How can we do literate programming for reproducibility, in Python?

Note: Yarden Katz (the author of MISO) sent me the e-mail below, and I asked him if I could post it as a guest-post on my blog. He said yes - so here it is! Feedback solicited.

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Hi Titus,

Hope all is well. A recent tweet you had about Ben Bolker's notes for lit. programming in R (via @hylopsar) made me think about the same for Python, with has been bugging me for a while. Wanted to see if you have any thoughts on getting the equivalent in Python.

What I've always wanted in Python is a way to simultaneously document and execute code that describes an applied analysis pipeline. Some easy way to declaratively describe and document a step-by-step analysis pipeline: Given X datasets available from some web resource, which depends on packages / tools Y, download the data and run the pipeline and ensure that you get results Z. I'd like a language that allows a description that is easily reproducible on a system that's not your own, and forces you to declaratively state things in such a way that you can't cheat with hardcoded paths or quirky settings/versions of software that apply only to your own system. A kind of "literate" pipeline for applied analysis pipelines that allows you to state your assertions/expectations along the way.

One of the main advantages of R over Python is that they have a packaging system that actually works, where as pip/setuptools/distribute are all broken and hard to use, even for Python experts, let alone people who don't want to delve into the guts of Python. So ideally I'd like a system that takes this description of the code and the inputs and executes on a new virtual environment. readthedocs.org does this for documentation, and it's a great way to ensure that you don't have unnoticed hardcoded paths, or Python libraries or packages that cannot be fetched by package managers. Because Python libraries are so hopelessly complicated and broken, and because in comp. bio we rely so often on external tools (tophat version/bowtie version/etc.) this is all the more important. Something that ensures that if you follow these steps, with these data, it'll be automatically installable on your system, and give you the expected output -- no matter what! Knowing that it runs on a server other than your own is key.

Some related tools/ideas that haven't worked very well for me for this purpose, or that only partially address this:

  • IPython notebook: I've had issues with IPython in general, but even when it works, it doesn't address the problem of describing systematically the input and output of the problem, which is key in analysis pipelines. It also doesn't give you a way to state dependencies. If I have a series of calls to numpy/scipy/matplotlib and I want to share that with you, it's good, but an applied analysis pipeline is far more complex than using a bunch of commonly available Python packages to get an output.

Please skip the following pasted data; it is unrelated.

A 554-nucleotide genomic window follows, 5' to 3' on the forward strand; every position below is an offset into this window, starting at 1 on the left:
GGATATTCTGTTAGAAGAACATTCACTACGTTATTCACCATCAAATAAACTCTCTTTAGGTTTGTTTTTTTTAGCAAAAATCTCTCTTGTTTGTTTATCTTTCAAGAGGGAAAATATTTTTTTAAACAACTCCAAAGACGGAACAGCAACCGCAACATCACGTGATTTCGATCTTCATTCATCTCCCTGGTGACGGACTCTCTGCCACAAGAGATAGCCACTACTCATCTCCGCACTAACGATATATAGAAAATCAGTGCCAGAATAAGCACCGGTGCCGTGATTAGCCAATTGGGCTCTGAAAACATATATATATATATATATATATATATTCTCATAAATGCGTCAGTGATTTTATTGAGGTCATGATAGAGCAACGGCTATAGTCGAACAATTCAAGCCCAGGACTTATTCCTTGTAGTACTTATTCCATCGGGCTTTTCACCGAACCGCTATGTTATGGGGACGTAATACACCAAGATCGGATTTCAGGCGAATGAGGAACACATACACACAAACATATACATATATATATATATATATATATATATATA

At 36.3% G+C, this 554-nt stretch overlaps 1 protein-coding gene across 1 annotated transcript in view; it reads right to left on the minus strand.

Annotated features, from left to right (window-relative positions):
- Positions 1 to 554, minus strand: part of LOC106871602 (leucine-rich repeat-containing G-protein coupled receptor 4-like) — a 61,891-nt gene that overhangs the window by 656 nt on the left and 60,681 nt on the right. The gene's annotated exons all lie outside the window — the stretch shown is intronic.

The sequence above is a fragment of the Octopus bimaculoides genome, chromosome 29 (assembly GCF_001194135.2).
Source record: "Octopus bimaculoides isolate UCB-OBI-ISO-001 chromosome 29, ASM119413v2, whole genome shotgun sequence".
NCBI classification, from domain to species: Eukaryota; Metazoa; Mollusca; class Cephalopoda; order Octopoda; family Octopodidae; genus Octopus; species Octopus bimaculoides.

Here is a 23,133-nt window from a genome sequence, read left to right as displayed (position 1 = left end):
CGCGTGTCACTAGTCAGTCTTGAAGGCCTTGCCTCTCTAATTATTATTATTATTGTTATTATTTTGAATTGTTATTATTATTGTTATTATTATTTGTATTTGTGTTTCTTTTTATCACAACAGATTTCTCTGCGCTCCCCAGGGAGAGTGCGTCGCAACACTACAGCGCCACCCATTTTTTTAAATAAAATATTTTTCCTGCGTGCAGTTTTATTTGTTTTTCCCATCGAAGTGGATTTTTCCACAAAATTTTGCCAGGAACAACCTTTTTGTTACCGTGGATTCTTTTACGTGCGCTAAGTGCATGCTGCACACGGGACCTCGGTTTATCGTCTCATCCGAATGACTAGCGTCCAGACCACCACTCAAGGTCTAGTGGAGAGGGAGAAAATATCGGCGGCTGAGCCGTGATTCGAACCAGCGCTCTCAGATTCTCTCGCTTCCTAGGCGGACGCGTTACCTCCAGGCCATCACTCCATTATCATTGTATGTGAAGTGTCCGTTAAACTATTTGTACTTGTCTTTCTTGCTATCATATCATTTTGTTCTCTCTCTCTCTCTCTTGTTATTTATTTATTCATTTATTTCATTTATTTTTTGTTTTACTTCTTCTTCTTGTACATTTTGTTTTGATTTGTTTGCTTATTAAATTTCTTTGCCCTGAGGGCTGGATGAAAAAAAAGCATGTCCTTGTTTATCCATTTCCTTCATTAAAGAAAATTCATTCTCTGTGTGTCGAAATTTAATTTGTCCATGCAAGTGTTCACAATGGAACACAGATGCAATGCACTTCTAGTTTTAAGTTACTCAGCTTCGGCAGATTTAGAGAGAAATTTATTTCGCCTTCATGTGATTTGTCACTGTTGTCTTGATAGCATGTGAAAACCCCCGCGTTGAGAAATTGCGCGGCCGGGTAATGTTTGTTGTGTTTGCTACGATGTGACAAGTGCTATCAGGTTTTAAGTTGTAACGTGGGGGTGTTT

• Unit tests: Standard unit tests are OK for generic software tools. But they don't really make sense for applied analysis pipelines, where the software that you're writing is basically a bunch of analysis (and possibly plotting) code, and not a generic algorithm. You're not testing internal Python library calls, and testing is only a small component of the goal (the other part is describing dependencies and data, and how the pipeline works). You're trying to describe a flow of sequential steps, with forced assertions and conditions for reproducibility. Some of these steps might not be fully automated, or might take far too long to run as a unit test. So what I'm looking for is closer to some kind of sphinx/pydoc document interspersed with executable code, than a plain Python file with unit tests.
  • Ruffus: It's too complicated for most things in my view and it doesn't give you a way to describe the data inputs, etc. It's best for pipelines that consist of internal Python functions that exist within a module, but it gives you no features for describing interaction with external world (external input data, external tools of a specific version whose output you process. One of the few tools that forces you to get things somewhat right is Sphinx/Pydoc. It was for Pycogent which I occasionally contribute it to, and they had configured it so that all the inline examples in the sphinx .rst file were run in real time. That's nice though it's still running only on your own environment and has no features for describing complex data sets / inputs, it was really made for testing library calls within a Python package (like an IPython notebook) -- again, not meant for data-driven pipelines.

The ideal system would even allow you to register analysis pipelines or Python functions in some kind of web system, where each analysis can get a URI and be run with a single click dispatched to some kind of amazon node. But that's not necessary and I don't use the cloud for now.

Would love to hear your thoughts (feel free to share with others who might have views on this.) I've thought about this for a while and never found a satisfactory solution.

Thanks very much!

Best,

--Yarden

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